A good steak steals the spotlight on any kitchen table, barbecue plate, or restaurant menu. It’s so pivotal, in fact, that steak preparation is shrouded in a befuddling haze of mysticism.
But if there is one agreed-upon way to prepare a great steak, it’s that you want to cut across the grain. You’ve probably heard the expression before, but just like other meat-related hearsay, you’re not sure if this is the real deal.
Let me make it simple: It absolutely is.
Not sure what the grain is or why it’s so important to cut against? Discover how to cut steak against the grain and wow your guests at the next dinner party.
What Is the Grain?
When most people hear the word grain, they think about wheat, oats, and barley. It’s time to throw these associations out the window. When we are talking about meat, the grain is an entirely different beast.
So what is the grain exactly? It’s the layout of a steak’s thin muscle fibers. If you’ve never taken a close look at your meat, the grain is easy to miss.
These tiny strands of muscle fibers are arranged in parallel and run in the same direction. The next time you get your hands on a nice steak, try to part the surface with your thumbs. You should notice these thin fibers, which are usually not larger than a strand of string.
If you’re still struggling to identify the grain, cook yourself a nice steak. The grain is oftentimes more noticeable on darkened the meat.
Think of this browned mass as a piece of bark. And just like bark, you should notice pleated, parallel strands of connective fibers.
However, not every stake has muscle fiber definition. The more fibrous cuts of the cow are cheaper because these muscles are chewy and difficult to cook. More expensive cuts of meat, such as a filet mignon, lack almost any semblance of muscle definition or grain.
In short, the cheaper your beef, the more noticeable the grain. While we are talking about grains from a steak standpoint, it’s important to know that other meats also contain fibrous tissue, and thus grains of their own.
Why Should You Cut Across the Grain?
Chicken, pork, or beef — you always want to cut against the grain. Of course, You’ve probably had a family member or co-worker tell you this already. If you asked them why, they couldn’t give you a good answer.
The reasoning is simple. We’ve already established that fibrous muscle tissue is tough and chewy. Cooking and marinating these strands can only denature the proteins so far.
Cutting against the grain is the secret to tenderizing every bite. This technique shortens these long strands of muscle and weakens the steak’s integrity. Once the meat hits your mouth, layers of short fibers are free to dissolve and break away, especially if you’ve cut the steak into strips rather than chunks.
In contrast, cutting with the grain preserves muscle toughness. This method creates steak that’s so tough, it’s essentially like trying to bite into a bundle of ropes with your teeth.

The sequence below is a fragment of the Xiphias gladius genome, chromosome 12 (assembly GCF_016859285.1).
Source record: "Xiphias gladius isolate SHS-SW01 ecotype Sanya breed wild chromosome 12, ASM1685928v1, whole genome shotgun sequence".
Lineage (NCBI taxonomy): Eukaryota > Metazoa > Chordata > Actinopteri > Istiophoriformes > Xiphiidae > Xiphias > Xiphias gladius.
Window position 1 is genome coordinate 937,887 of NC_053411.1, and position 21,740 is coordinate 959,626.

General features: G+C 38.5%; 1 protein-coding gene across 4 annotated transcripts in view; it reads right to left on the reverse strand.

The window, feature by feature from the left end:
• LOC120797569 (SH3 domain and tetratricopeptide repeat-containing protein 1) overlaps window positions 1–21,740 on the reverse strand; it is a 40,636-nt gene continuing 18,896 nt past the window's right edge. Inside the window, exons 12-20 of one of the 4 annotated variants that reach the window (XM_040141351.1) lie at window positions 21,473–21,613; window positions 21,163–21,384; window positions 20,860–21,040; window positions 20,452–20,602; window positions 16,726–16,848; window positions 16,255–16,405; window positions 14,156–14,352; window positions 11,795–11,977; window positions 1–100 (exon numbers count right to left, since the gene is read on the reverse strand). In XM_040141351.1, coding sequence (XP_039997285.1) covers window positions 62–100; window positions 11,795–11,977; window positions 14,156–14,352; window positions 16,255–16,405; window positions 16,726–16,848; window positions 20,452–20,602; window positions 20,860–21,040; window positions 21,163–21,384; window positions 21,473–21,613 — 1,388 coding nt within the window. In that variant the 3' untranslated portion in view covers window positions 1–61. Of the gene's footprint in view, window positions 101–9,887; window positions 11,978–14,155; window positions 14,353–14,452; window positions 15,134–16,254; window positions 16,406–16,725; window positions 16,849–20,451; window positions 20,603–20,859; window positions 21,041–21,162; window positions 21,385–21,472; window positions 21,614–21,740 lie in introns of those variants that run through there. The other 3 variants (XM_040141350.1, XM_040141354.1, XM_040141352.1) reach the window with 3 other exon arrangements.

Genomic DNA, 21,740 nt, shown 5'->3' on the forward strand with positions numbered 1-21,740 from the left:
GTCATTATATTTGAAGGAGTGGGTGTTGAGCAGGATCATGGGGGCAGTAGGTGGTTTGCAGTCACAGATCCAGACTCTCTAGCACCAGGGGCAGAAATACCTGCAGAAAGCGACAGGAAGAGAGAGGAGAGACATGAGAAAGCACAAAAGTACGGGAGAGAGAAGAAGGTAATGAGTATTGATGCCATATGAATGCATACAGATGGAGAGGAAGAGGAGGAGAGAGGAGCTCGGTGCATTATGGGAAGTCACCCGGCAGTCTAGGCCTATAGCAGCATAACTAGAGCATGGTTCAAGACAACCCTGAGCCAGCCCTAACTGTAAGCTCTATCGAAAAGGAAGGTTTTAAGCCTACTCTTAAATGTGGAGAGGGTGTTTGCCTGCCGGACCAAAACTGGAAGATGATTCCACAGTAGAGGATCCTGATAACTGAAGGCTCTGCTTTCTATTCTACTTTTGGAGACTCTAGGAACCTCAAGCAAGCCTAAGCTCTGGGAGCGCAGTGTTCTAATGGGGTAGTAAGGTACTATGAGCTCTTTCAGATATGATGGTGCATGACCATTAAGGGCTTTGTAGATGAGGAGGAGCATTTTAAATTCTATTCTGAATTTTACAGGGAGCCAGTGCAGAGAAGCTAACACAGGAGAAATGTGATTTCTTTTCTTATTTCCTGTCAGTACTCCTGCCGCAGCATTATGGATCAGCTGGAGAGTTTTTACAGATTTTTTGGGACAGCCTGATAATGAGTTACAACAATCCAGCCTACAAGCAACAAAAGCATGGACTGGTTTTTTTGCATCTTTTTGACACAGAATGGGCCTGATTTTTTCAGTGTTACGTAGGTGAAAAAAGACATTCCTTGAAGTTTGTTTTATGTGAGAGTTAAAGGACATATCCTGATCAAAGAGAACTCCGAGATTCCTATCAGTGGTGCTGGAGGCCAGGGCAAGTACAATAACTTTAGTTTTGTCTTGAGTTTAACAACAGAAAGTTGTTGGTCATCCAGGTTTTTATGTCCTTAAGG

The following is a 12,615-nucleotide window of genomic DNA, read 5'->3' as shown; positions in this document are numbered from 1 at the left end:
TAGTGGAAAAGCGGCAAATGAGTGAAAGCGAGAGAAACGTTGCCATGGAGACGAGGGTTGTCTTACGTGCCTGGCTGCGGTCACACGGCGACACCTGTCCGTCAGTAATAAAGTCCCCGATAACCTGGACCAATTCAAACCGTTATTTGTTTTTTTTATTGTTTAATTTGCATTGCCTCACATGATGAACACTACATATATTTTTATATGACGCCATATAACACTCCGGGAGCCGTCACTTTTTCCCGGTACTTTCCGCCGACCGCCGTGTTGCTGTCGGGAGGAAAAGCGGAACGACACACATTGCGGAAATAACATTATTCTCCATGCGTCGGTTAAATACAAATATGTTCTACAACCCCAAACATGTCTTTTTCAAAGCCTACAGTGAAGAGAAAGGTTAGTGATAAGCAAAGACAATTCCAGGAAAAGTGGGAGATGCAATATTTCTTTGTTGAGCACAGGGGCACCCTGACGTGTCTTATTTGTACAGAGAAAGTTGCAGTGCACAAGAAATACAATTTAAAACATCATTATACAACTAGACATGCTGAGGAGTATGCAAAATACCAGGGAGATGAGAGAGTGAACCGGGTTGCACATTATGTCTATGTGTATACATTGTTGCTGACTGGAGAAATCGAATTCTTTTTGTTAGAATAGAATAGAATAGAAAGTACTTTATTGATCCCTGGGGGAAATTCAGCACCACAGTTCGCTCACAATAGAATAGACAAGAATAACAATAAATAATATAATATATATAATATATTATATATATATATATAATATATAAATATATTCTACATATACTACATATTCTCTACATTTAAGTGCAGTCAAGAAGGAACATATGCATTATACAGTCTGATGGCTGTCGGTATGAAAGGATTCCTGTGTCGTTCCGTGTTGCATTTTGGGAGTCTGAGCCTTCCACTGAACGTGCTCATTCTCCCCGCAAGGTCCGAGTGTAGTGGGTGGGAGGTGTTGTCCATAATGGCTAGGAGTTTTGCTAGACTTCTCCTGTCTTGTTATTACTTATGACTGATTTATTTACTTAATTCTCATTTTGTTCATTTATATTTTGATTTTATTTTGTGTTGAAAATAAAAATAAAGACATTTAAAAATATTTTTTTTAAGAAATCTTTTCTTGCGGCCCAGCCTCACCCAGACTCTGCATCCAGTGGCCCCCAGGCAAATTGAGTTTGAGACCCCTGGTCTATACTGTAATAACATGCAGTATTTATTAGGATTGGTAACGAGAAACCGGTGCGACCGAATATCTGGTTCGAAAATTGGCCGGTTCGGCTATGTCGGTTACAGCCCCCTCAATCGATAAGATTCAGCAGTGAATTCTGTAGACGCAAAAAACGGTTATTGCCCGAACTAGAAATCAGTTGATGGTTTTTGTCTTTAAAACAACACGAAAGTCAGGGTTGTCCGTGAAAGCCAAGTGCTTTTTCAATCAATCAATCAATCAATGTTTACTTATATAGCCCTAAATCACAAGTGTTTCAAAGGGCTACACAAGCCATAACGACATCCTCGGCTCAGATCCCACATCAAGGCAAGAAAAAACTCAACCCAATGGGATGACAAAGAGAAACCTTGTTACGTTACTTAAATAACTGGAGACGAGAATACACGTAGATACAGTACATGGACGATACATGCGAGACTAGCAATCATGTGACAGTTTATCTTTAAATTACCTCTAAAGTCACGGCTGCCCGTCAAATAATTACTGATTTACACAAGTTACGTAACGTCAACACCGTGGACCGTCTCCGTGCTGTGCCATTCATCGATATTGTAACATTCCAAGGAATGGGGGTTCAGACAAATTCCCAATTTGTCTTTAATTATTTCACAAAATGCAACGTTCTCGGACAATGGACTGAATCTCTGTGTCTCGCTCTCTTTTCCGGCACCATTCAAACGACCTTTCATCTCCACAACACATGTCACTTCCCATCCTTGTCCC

And nobody wants to eat rope at the dinner table.
How to Cut Steak Against the Grain
While the actual act of cutting the meat is simple, doing it right is a calculated process. It starts as soon as you pull the steak out of the refrigerator.
First, let the steak come to room temperature. Failing to do so is one of several steak cooking sins. Not only will you have a harder time cutting through the cold fibers, but it’s detrimental to the creation of a perfect sear.
If you are portioning steaks in advance or cutting through a larger slab of meat, such as tenderloin, then you’ll want to cut against the grain before the meat even hits the grill. Basically, whenever you choose to cut the steak, always think about the grain.
When you’re ready to cut your steak, it’s time to identify the running of the grain. You want your cuts to be perpendicular to these strands and slice cleanly through them. Remember to let your meat rest for at least 20 minutes beforehand if you’re slicing up a cooked slab of beef.
A sharp knife is essential here. If you’re using a dull blade, you’ll struggle to cut through the fibers and could damage them in the process. Say goodbye to those cooked, delicious juices as you attempt to saw through your steak.
Check out these straight edge steak knives if you need an upgrade.
The real trick is to determine the ideal width of each strip of steak. This comes down to a combination of personal preference and meat quality.
It’s easier to create thin curtains of beef from low-quality cuts because they have more muscle definition and thus hold together under pressure. Unless you’re rocking an amazing set of knives, don’t go too thin with high-quality beef. Odds are, you’ll end up turning it into mush instead.
Take Your Steak to the Next Level
Now that you know how to cut steak against the grain, you can transform any piece of beef into something spectacular. Best of all, it doesn’t require any extra work on your end. That’s a rare find in a world where steak preparation has a cult of its own.
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